Hold Fast to What is Good

Romans 12.9

Sadly, we live in a world where ethics get compromised for the sake of personal convenience and morals get set aside for one’s own gain.

Amy Choate-Nielsen reports, “According to a Reader’s Digest poll in 2004, 93 percent of respondents reported one or more kinds of dishonesty at work or school, and 96 percent reported lying to or committing other dishonest acts toward those close to them.” (Deseret News, March 28, 2014)

According to a report shared by Madeline Boehmer, 75 percent of employees admit to having stolen at least once from their employer, and 37.5 percent admit to having stolen at least twice from their employer.  Employee thefts result in $50 billion stolen from U.S. businesses each year.  (SheerID Inc.)

On the flip side, David Cooper and Teresa Kroeger report that in the 10 most populous U.S. states, employers rob the lowest earning workers: “2.4 million workers lose $8 billion annually (an average of $3,300 per year for year-round workers) to minimum wage violations—nearly a quarter of their earned wages.” (Economic Policy Institute, May 10, 2017)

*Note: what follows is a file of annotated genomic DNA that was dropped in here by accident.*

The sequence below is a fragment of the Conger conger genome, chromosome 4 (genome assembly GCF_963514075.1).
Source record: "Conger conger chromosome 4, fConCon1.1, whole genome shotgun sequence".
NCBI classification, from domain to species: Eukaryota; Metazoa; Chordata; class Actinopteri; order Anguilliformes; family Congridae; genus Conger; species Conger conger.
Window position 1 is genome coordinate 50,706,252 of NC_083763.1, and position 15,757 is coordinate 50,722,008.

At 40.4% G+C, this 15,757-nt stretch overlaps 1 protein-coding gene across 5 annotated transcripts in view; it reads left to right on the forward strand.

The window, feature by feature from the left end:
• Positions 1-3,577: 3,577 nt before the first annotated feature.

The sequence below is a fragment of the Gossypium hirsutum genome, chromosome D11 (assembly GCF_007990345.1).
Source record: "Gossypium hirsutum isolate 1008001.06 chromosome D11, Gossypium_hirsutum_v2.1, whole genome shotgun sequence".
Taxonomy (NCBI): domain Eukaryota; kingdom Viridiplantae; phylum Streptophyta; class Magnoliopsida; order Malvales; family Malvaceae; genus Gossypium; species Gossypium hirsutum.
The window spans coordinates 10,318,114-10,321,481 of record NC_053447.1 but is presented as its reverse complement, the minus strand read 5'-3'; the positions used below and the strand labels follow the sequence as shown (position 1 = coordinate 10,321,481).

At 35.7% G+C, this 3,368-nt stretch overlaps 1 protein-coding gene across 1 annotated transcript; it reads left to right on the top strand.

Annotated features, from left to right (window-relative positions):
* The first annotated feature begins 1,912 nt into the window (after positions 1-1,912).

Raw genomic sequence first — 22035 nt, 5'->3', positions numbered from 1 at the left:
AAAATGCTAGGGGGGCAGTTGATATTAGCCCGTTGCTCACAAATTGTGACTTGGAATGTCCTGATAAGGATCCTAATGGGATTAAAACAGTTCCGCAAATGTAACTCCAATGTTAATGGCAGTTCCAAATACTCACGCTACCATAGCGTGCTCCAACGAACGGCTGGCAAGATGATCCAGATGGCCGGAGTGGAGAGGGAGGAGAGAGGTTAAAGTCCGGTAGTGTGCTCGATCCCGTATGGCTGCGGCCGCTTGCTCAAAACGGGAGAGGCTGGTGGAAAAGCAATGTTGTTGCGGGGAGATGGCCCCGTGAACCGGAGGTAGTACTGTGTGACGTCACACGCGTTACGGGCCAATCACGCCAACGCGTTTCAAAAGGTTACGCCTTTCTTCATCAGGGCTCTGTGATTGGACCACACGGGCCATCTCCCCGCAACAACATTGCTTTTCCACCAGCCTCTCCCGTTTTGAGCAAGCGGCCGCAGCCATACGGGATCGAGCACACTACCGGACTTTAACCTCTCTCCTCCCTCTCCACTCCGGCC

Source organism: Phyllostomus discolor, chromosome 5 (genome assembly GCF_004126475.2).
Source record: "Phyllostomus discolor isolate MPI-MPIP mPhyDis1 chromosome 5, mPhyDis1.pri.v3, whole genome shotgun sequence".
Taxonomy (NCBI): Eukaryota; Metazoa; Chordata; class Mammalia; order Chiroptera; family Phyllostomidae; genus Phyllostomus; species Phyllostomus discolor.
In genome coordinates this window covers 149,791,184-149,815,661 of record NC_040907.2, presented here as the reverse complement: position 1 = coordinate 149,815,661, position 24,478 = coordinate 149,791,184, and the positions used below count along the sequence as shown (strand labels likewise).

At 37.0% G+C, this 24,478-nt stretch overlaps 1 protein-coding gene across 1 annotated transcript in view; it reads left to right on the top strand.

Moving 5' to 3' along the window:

In the midst of such corruption, 1 Thessalonians 5:21 commands us, “Hold fast to what is good.”

Those who seek to be followers of the God who is good need to be careful not to settle for the collapsed ethics and morals of our world.  We need to pursue the good that matches the loving heart of God.

Mother Teresa once commented, “The biggest disease today is not leprosy or tuberculosis, but rather the feeling of being unwanted, uncared for and deserted by everybody.  The greatest evil is the lack of love and charity.”

The good that God tells us to hold fast to has to do with applying love and charity to the people we meet.

Ruth Haley Barton puts it this way: “In every decision we make we could hope that somewhere along the way someone will ask, ‘What does love call us to?’” (Strengthening the Soul of Your Leadership, p. 197)

I think that’s what Pee Wee Reese tried to do.  According to Larry Wise, “Jackie Robinson was the first black to play major league baseball.  While breaking the ‘color barrier,’ he faced jeering crowds in every stadium.  While playing one day in his home stadium in Brooklyn, he committed an error.  His own fans began to ridicule him.  He stood at second base, humiliated, while the fans jeered.  Then shortstop Pee Wee Reese came over and stood next to him.  He put his arm around Jackie Robinson and faced the crowd.  The fans grew quiet.  Robinson later said that arm around his shoulder saved his career.”

May we hold fast to what is good by asking repeatedly, ‘What does love call me to do?’

 

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